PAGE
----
Reviving A Southern Industry, From Cotton Field To Clothing Rack
You've probably heard of "farm to table," but how about "field to garment"? In Alabama, acclaimed fashion houses Alabama Chanin and Billy Reid have a new line of organic cotton clothing made from their own cotton field.
It's not just an experiment in keeping production local; it's an attempt to revive the long tradition of apparel-making in the Deep South. North Alabama was once a hub for textile manufacturing, with readily available cotton and access to cheap labor. But the industry all but disappeared after NAFTA became law, as operations moved overseas.
Now, Sue Hanback is again working a sewing machine in a cavernous building that was once part of the biggest cut-and-sew operation in Florence, Ala.
"I'm gonna five-thread this shirt," she explains, stitching cuffs onto an organic-cotton sweatshirt.
Hanback was last laid off in 2006 when this was a T-shirt factory. Her husband worked in the dye house. She's been a seamstress all her life.
"Ever since I was 18 years old," Hanback says. "So that was like, 48 years."
Keeping Cotton Local
Hanback is one of about 30 people who work at The Factory, home to Alabama Chanin, the fashion and lifestyle company founded by Natalie Chanin. The site includes a cafe, workshop and the company's flagship store.
Chanin is best known for her flowing, made-to-order organic garments, entirely hand-stitched and inspired by the rural South of the 1930s and '40s.
She's recently added a basic machine-made line, using experienced local seamstresses like Hanback.
"It's not just 'factory work,' " Chanin says. "This is a skill that's dying out in this country."
It's part of the nation's "cultural sustainability to preserve these things," Chanin says, "to be able to make our clothes."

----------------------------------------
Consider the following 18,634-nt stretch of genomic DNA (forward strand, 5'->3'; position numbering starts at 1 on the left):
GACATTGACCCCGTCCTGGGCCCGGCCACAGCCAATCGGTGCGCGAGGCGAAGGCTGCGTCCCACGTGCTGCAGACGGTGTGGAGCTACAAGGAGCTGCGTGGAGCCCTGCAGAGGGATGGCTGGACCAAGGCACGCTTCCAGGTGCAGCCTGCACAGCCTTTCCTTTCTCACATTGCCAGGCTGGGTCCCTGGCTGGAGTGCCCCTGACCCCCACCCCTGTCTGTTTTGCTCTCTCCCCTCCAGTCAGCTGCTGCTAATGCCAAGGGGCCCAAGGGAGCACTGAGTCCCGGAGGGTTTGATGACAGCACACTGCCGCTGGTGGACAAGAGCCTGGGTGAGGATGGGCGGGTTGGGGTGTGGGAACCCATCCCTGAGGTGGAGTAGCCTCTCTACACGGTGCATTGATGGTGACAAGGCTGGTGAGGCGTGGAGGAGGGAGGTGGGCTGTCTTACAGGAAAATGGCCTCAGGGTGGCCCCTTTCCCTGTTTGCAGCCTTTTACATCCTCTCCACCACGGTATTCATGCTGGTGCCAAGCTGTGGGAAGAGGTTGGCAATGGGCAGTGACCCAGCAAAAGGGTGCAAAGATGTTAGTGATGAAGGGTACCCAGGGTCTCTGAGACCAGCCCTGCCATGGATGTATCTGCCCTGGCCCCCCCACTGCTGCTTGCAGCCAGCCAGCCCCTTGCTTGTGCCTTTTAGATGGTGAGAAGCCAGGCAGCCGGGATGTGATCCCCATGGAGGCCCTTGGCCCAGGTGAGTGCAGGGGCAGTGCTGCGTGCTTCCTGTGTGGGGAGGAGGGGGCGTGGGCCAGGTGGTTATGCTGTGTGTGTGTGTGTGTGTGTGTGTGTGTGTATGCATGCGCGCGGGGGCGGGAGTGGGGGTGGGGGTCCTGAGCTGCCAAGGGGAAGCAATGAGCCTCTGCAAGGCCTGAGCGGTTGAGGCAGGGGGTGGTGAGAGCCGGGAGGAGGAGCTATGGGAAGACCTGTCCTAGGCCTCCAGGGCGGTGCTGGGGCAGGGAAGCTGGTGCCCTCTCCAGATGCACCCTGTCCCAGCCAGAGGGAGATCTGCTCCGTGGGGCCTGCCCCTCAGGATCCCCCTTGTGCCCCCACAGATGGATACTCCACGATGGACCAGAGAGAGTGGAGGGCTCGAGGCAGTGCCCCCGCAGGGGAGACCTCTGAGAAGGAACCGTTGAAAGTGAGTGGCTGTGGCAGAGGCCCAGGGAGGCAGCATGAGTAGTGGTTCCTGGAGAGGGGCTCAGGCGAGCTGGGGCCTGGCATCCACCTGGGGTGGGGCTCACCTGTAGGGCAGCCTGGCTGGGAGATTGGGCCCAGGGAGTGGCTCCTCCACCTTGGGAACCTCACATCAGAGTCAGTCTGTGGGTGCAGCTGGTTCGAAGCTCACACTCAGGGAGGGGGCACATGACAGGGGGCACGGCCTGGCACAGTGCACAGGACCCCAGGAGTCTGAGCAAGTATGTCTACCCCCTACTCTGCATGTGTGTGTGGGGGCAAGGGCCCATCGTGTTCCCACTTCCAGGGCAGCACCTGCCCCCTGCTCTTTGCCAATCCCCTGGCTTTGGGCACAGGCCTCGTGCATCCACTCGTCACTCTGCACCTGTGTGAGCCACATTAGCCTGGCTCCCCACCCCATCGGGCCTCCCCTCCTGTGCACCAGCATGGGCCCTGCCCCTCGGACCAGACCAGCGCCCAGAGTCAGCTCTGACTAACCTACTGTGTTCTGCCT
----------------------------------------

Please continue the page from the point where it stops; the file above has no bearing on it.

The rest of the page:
American manufacturing is in Chanin's DNA: Her grandmother and great-grandmother used to work at a plant here that made underwear for the military. Life in North Alabama once revolved around the apparel industry, but few plants remain. Now, Alabama is better-known for auto manufacturing than the clothes it produces.
But Florence, a small town tucked in the far northwest corner of the state, is gaining a new reputation for fashion. Both Chanin and her friend Billy Reid, also a designer, are headquartered here.
Both have won coveted awards from the Council of Fashion Designers of America, among others.
"We broke down, sort of, those barriers in some ways, [showing] that you can do it from anywhere if you do it right and do it real," says Reid.
He's known for classic American designs a New York Times reviewer once described as "whiskey-soaked style."
His business partner, K.P. McNeill, is the one who first thought about growing their own cotton.
"I think the original idea really came from just driving through these areas in the fall when cotton is being picked and baled," McNeill says.
It got him thinking about whether all that cotton was being shipped overseas when companies right here could be using it.